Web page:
Guardian ad Litem helps protect the most vulnerable children

March 6, 2013 

Every child deserves a happy ending, yet on any given day in the 12th Judicial Circuit, there are 1,200 abused, abandoned or neglected children whose ending is being determined by the Dependency Court System because their parents failed to meet a minimum legal and societal standard of parenting.

The effort, or lack of effort, on the part of the parents in rectifying the shortcomings that brought the children into care will determine the outcome for the children. The court will allow the parents a year with assistance to achieve sobriety, change anger management habits, learn parenting skills, have adequate housing and employment, and more. If the parents achieve an acceptable parenting standard within that year, they can be reunified with their children.

What happens to the children while the parents are learning these skills? Children, from birth to 18 years old who are abused, abandoned or neglected, are removed from an unsafe, parental home and placed in a safe environment. The more fortunate children are able to be placed with a grandparent or relative with whom they are familiar. Others go to foster or group homes to be cared for by strangers.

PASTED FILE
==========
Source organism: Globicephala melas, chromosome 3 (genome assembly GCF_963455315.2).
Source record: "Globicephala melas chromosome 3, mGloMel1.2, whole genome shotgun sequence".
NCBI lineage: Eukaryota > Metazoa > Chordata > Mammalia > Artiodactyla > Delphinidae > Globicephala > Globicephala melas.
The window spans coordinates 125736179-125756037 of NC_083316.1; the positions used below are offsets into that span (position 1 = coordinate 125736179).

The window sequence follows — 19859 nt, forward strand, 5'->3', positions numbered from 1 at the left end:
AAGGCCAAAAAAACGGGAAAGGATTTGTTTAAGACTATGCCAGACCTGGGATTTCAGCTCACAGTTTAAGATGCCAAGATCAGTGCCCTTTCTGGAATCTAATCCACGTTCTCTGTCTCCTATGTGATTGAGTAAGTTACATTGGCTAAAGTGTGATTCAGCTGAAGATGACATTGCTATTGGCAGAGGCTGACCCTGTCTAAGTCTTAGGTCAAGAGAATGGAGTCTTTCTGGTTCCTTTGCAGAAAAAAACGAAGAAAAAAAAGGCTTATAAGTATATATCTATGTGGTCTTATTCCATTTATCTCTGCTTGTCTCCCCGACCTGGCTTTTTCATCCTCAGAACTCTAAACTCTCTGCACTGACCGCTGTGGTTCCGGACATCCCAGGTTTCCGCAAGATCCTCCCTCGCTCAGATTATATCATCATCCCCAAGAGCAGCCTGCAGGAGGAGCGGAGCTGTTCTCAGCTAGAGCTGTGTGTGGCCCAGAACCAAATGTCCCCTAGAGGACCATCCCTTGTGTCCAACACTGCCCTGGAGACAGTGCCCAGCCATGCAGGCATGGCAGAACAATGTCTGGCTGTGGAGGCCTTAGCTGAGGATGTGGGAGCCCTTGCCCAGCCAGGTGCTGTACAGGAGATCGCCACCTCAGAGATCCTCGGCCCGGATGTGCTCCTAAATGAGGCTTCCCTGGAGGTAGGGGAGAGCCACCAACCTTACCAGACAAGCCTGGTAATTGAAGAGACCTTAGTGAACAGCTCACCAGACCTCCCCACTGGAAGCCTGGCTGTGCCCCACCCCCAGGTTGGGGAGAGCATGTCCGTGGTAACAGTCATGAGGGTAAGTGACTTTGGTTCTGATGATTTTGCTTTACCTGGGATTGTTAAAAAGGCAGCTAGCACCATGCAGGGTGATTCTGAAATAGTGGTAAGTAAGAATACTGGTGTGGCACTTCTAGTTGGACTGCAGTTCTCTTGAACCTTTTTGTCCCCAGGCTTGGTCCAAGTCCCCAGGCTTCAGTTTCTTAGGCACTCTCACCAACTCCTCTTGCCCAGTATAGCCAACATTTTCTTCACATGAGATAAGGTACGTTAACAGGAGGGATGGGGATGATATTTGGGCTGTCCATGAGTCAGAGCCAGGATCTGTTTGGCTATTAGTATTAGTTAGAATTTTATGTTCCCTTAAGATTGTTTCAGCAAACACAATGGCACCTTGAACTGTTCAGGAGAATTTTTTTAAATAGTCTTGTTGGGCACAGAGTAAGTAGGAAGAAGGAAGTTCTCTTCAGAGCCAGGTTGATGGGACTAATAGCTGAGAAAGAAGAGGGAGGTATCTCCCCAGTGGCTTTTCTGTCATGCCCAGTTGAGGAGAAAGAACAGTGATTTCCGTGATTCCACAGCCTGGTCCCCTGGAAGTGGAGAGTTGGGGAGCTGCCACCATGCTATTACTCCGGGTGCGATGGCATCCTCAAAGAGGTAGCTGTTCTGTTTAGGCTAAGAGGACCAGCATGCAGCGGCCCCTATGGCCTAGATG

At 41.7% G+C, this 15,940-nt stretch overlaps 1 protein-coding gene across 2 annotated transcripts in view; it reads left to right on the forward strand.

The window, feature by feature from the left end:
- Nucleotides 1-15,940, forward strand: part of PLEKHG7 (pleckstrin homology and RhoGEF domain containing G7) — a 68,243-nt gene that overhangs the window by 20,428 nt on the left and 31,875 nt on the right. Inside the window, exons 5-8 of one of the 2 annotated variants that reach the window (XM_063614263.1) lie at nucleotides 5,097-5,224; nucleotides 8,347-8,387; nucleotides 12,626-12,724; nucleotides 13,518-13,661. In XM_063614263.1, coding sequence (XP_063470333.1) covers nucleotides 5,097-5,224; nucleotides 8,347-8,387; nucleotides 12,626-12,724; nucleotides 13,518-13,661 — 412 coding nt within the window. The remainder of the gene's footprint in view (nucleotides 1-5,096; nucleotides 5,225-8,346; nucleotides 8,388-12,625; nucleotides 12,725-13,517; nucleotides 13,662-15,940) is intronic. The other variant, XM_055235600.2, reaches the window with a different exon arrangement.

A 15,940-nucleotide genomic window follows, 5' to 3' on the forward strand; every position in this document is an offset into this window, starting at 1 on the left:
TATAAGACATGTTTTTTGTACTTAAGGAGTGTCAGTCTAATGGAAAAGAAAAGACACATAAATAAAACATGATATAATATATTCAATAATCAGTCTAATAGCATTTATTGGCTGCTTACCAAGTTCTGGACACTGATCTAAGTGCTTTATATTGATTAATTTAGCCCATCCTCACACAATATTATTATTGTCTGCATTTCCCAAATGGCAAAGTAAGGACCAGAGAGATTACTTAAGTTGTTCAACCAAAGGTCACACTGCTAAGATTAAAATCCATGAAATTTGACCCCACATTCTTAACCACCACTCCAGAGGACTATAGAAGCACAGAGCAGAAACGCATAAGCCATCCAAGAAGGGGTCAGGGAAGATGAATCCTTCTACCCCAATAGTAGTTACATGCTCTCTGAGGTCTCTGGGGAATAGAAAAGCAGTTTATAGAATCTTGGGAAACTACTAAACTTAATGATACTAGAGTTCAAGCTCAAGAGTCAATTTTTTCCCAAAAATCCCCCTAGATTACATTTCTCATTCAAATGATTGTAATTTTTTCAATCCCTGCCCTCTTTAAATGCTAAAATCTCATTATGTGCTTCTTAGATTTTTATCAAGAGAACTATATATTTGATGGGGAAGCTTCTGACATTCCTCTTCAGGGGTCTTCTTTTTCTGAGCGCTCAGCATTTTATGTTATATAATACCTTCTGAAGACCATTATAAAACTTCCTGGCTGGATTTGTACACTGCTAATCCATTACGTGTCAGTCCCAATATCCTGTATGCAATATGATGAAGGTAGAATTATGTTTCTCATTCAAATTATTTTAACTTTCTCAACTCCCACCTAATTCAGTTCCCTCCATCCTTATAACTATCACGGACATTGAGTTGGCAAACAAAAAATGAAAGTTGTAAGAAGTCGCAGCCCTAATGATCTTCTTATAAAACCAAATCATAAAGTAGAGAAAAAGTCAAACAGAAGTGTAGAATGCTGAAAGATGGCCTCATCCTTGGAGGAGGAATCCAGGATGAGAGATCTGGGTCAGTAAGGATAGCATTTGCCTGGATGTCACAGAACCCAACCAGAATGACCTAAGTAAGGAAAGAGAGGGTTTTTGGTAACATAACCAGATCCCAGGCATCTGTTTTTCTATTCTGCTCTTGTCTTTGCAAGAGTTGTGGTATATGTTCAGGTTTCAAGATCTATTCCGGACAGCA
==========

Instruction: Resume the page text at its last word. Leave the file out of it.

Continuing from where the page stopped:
After suffering the indignities of physical, sexual or emotional abuse at home with their parents, children now have to cope with the uncertainties of unfamiliar people, lifestyles, foods and traditions. No matter how wonderful a foster home or grandparent home, it isn't their home. Is it any wonder that they are confused, afraid and in need of an advocate to make sure that their best interest is served?

Who is the person to step forward to advocate for that innocent child? Each time a child abuse case comes into the court, a guardian ad litem is appointed to report back to the court regarding what is in the best interest of that child. That guardian ad litem is a trained volunteer who is donating their time and expertise to make sure that the child ends up in a permanent, forever, safe and loving home with the least disruption possible.

The GAL learns how to gather the information necessary to assess the child's needs from teachers, doctors, relatives and others. In the end, the GAL will make a recommendation as to the safest, most permanent placement for the child.

The 12th Circuit has 420 active guardian ad litem volunteers representing a thousand children. More than 50 percent of the children are younger than 6. Many have educational issues that are exacerbated

by multiple placements. Others suffer with mental health issues of anxiety and depression. Teens often "age out" of the system before completing high school and tumble into the adult world without being prepared.

What can be done? The volunteers who step in to speak for the children are truly heroes. Many of them are your neighbors and friends. Take a minute to talk with them about their work.

If it sounds like something you would like to explore, please call Jo Havers at 941-708-4614, email jo.havers@gal.fl.gov, or visit our website at www.12gal.org. You can be that person who stands up for a child.

Pam Hindman, director of the Guardian ad Litem program for the 12th Judicial Circuit, writes this weekly column for the Bradenton Herald. Email her at askthegal@12gal.org, or write to the Guardian ad Litem Program, 1051 Manatee Ave. W., Hensley Wing, Suite 330, Bradenton FL 34205.

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